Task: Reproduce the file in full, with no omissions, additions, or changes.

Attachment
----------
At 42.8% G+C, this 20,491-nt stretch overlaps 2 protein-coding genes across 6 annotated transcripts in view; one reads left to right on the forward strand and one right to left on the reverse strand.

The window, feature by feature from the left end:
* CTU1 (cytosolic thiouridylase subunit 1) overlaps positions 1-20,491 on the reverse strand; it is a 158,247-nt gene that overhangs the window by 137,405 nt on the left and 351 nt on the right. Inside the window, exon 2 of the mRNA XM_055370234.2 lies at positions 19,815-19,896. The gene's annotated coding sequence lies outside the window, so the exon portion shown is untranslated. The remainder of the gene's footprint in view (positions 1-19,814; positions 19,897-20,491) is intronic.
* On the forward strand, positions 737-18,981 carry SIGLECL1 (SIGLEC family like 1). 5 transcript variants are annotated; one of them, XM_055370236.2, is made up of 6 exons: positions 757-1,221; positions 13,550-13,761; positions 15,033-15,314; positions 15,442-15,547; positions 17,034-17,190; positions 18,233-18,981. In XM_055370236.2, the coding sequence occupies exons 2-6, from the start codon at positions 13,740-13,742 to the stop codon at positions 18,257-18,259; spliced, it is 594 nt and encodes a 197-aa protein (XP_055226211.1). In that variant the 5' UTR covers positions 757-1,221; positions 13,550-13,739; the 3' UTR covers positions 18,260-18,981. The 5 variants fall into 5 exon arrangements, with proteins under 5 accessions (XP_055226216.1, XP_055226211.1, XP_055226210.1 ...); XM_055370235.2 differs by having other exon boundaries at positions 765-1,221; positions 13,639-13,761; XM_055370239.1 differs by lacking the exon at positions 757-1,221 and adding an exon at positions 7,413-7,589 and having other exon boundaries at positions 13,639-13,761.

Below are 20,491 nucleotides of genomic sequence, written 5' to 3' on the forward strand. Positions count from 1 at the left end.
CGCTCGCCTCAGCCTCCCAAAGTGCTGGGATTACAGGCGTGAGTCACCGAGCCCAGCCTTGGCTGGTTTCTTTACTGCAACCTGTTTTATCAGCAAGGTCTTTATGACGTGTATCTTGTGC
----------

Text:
At 42.8% G+C, this 20,491-nt stretch overlaps 2 protein-coding genes across 6 annotated transcripts in view; one reads left to right on the forward strand and one right to left on the reverse strand.

The window, feature by feature from the left end:
* CTU1 (cytosolic thiouridylase subunit 1) overlaps positions 1-20,491 on the reverse strand; it is a 158,247-nt gene that overhangs the window by 137,405 nt on the left and 351 nt on the right. Inside the window, exon 2 of the mRNA XM_055370234.2 lies at positions 19,815-19,896. The gene's annotated coding sequence lies outside the window, so the exon portion shown is untranslated. The remainder of the gene's footprint in view (positions 1-19,814; positions 19,897-20,491) is intronic.
* On the forward strand, positions 737-18,981 carry SIGLECL1 (SIGLEC family like 1). 5 transcript variants are annotated; one of them, XM_055370236.2, is made up of 6 exons: positions 757-1,221; positions 13,550-13,761; positions 15,033-15,314; positions 15,442-15,547; positions 17,034-17,190; positions 18,233-18,981. In XM_055370236.2, the coding sequence occupies exons 2-6, from the start codon at positions 13,740-13,742 to the stop codon at positions 18,257-18,259; spliced, it is 594 nt and encodes a 197-aa protein (XP_055226211.1). In that variant the 5' UTR covers positions 757-1,221; positions 13,550-13,739; the 3' UTR covers positions 18,260-18,981. The 5 variants fall into 5 exon arrangements, with proteins under 5 accessions (XP_055226216.1, XP_055226211.1, XP_055226210.1 ...); XM_055370235.2 differs by having other exon boundaries at positions 765-1,221; positions 13,639-13,761; XM_055370239.1 differs by lacking the exon at positions 757-1,221 and adding an exon at positions 7,413-7,589 and having other exon boundaries at positions 13,639-13,761.

Below are 20,491 nucleotides of genomic sequence, written 5' to 3' on the forward strand. Positions count from 1 at the left end.
CGCTCGCCTCAGCCTCCCAAAGTGCTGGGATTACAGGCGTGAGTCACCGAGCCCAGCCTTGGCTGGTTTCTTTACTGCAACCTGTTTTATCAGCAAGGTCTTTATGACGTGTATCTTGTGC